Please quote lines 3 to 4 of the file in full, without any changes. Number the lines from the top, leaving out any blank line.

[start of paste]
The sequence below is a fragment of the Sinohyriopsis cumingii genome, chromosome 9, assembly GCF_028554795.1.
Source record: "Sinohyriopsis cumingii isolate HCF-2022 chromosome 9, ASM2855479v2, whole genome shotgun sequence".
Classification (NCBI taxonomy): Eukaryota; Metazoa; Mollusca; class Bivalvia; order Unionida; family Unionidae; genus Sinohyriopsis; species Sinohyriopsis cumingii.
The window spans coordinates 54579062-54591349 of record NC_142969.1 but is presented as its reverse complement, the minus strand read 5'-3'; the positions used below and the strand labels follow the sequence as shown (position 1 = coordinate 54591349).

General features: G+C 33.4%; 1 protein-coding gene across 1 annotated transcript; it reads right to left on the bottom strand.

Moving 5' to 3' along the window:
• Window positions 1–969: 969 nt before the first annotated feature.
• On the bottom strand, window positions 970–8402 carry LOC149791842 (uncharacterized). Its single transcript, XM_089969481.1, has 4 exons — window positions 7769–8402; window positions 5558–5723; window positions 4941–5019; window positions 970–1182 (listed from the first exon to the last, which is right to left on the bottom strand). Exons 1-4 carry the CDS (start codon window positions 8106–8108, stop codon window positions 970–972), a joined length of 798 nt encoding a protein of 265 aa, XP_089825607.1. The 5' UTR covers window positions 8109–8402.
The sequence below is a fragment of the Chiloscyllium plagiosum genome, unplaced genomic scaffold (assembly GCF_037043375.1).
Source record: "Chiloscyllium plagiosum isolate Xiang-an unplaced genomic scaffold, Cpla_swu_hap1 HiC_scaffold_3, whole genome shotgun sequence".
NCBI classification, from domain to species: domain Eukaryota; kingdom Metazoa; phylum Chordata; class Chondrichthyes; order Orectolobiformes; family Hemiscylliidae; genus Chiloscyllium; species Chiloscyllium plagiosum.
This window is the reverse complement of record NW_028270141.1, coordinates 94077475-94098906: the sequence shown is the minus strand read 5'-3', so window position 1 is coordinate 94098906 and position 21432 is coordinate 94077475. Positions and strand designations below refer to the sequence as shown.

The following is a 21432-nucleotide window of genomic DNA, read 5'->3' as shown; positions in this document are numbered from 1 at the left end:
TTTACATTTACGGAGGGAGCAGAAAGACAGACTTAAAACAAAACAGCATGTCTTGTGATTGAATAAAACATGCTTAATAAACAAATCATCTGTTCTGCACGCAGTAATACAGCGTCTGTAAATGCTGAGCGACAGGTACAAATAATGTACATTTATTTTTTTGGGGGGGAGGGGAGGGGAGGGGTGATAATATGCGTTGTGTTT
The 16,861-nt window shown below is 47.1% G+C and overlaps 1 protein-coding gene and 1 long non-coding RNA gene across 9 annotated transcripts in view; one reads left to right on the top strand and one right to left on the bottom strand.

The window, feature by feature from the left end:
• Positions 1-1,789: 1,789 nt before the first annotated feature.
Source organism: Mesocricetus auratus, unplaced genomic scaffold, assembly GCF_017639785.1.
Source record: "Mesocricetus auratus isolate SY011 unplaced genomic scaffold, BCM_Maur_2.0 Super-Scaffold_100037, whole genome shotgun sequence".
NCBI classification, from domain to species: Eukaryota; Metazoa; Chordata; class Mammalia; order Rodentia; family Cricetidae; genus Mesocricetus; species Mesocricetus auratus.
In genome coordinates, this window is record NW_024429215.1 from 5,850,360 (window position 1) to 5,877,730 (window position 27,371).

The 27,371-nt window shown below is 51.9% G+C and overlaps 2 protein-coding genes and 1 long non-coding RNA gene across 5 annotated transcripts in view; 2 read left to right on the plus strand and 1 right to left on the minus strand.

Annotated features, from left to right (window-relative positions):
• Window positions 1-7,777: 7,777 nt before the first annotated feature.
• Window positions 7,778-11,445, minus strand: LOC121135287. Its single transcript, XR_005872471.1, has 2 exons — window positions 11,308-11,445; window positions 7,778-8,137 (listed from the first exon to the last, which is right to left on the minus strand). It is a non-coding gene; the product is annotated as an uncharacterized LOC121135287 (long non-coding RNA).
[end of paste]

Classification (NCBI taxonomy): Eukaryota; Metazoa; Mollusca; class Bivalvia; order Unionida; family Unionidae; genus Sinohyriopsis; species Sinohyriopsis cumingii.
The window spans coordinates 54579062-54591349 of record NC_142969.1 but is presented as its reverse complement, the minus strand read 5'-3'; the positions used below and the strand labels follow the sequence as shown (position 1 = coordinate 54591349).